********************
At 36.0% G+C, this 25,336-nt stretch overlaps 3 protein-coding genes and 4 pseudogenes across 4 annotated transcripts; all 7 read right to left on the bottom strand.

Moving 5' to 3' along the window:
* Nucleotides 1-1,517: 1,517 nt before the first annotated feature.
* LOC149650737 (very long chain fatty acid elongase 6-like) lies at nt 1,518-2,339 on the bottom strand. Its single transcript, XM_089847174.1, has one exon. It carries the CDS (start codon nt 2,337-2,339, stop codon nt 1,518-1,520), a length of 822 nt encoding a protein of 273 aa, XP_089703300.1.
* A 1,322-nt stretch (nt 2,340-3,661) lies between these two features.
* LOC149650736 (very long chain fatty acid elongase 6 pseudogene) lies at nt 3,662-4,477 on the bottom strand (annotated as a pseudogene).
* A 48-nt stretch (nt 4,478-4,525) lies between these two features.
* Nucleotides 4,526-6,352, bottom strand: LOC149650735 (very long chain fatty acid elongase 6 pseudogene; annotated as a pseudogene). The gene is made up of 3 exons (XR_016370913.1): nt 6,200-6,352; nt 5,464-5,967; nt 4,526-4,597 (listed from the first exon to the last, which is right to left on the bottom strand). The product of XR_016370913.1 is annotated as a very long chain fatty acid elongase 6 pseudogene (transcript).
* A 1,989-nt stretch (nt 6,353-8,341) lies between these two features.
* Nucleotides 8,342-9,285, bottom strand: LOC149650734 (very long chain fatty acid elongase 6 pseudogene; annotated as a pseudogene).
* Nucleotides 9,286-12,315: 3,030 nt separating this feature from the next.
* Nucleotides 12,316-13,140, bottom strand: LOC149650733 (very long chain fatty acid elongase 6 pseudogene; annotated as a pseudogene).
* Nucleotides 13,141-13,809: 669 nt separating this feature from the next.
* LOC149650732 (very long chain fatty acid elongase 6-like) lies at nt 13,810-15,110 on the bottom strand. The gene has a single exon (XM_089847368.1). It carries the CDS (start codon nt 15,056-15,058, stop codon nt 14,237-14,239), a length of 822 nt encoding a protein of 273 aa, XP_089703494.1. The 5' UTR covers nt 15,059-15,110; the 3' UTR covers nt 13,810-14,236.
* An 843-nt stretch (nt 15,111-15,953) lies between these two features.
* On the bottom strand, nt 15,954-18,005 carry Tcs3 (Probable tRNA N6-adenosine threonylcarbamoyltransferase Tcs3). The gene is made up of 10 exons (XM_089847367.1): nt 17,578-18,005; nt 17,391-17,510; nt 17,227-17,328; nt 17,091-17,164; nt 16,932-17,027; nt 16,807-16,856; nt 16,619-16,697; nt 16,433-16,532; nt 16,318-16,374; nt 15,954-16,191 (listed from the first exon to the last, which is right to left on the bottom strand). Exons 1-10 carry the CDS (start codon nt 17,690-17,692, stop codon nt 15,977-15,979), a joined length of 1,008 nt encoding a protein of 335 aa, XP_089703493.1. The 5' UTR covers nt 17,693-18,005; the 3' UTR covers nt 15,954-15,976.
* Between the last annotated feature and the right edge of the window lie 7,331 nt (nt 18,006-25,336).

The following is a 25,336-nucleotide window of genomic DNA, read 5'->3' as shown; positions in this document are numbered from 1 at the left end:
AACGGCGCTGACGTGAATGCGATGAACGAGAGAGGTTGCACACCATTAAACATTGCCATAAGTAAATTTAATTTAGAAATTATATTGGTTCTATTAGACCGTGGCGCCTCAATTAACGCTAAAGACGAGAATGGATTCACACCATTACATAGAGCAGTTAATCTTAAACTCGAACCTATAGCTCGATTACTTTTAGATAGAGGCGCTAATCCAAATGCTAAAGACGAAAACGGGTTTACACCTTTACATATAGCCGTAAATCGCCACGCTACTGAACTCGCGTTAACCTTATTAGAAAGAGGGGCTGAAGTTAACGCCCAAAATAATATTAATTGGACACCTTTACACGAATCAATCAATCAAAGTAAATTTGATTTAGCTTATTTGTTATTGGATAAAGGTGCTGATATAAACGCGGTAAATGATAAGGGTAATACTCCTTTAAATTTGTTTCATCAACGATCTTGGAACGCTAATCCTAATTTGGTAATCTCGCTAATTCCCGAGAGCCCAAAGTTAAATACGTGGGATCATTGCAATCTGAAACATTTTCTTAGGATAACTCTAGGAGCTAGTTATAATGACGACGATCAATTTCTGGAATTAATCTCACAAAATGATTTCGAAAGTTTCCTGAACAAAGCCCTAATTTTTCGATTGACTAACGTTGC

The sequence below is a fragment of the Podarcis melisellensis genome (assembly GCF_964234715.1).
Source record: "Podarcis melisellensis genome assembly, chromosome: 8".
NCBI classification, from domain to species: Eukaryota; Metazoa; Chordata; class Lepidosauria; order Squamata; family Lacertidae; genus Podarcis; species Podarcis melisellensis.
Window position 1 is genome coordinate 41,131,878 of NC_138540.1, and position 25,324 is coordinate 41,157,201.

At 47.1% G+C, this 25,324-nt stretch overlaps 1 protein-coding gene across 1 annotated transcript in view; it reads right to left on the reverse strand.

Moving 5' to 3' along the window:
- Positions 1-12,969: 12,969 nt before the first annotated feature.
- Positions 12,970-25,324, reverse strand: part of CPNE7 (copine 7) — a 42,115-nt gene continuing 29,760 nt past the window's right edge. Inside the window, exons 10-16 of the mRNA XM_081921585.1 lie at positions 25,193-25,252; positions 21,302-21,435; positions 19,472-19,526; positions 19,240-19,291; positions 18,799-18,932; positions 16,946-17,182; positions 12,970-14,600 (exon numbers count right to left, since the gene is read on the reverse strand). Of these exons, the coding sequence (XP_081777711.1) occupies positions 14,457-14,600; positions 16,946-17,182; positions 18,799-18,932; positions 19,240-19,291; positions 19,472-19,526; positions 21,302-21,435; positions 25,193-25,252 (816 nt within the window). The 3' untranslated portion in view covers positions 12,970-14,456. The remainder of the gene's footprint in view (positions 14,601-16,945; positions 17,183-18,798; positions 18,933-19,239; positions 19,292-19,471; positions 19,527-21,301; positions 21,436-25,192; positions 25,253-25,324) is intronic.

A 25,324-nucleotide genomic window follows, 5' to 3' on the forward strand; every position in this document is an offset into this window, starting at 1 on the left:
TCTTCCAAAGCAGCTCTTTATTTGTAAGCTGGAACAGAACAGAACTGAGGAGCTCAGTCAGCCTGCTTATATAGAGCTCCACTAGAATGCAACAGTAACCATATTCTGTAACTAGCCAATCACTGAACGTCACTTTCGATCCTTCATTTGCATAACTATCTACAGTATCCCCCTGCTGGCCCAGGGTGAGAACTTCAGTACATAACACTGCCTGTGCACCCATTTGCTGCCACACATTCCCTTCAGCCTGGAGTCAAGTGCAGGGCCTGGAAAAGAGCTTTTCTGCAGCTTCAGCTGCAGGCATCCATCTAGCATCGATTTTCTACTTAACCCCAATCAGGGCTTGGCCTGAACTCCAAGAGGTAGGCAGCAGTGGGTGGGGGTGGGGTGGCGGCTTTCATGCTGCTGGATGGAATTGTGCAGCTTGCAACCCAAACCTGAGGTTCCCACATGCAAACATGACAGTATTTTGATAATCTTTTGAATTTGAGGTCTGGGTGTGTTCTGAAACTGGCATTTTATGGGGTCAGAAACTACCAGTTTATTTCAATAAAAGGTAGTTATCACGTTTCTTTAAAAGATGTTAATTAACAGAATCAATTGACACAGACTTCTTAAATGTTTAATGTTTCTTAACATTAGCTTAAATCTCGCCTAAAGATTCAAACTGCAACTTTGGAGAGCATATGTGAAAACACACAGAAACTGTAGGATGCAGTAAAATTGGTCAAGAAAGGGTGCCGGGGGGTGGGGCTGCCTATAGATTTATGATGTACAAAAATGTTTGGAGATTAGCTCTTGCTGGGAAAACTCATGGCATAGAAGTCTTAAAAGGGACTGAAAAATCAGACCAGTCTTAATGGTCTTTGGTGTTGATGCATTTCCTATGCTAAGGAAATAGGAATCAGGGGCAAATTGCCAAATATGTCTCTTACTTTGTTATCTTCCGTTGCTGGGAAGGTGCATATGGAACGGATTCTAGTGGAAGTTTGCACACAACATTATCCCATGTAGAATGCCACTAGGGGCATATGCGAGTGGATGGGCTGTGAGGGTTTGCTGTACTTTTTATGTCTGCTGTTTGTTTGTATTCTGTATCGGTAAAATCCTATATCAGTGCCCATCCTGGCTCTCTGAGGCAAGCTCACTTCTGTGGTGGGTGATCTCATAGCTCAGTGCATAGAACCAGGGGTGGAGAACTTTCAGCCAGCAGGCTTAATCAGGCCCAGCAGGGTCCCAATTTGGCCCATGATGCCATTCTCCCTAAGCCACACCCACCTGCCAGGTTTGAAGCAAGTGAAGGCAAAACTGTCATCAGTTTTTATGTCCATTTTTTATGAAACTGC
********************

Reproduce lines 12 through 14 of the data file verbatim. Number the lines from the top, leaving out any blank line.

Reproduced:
* Nucleotides 12,316-13,140, bottom strand: LOC149650733 (very long chain fatty acid elongase 6 pseudogene; annotated as a pseudogene).
* Nucleotides 13,141-13,809: 669 nt separating this feature from the next.
* LOC149650732 (very long chain fatty acid elongase 6-like) lies at nt 13,810-15,110 on the bottom strand. The gene has a single exon (XM_089847368.1). It carries the CDS (start codon nt 15,056-15,058, stop codon nt 14,237-14,239), a length of 822 nt encoding a protein of 273 aa, XP_089703494.1. The 5' UTR covers nt 15,059-15,110; the 3' UTR covers nt 13,810-14,236.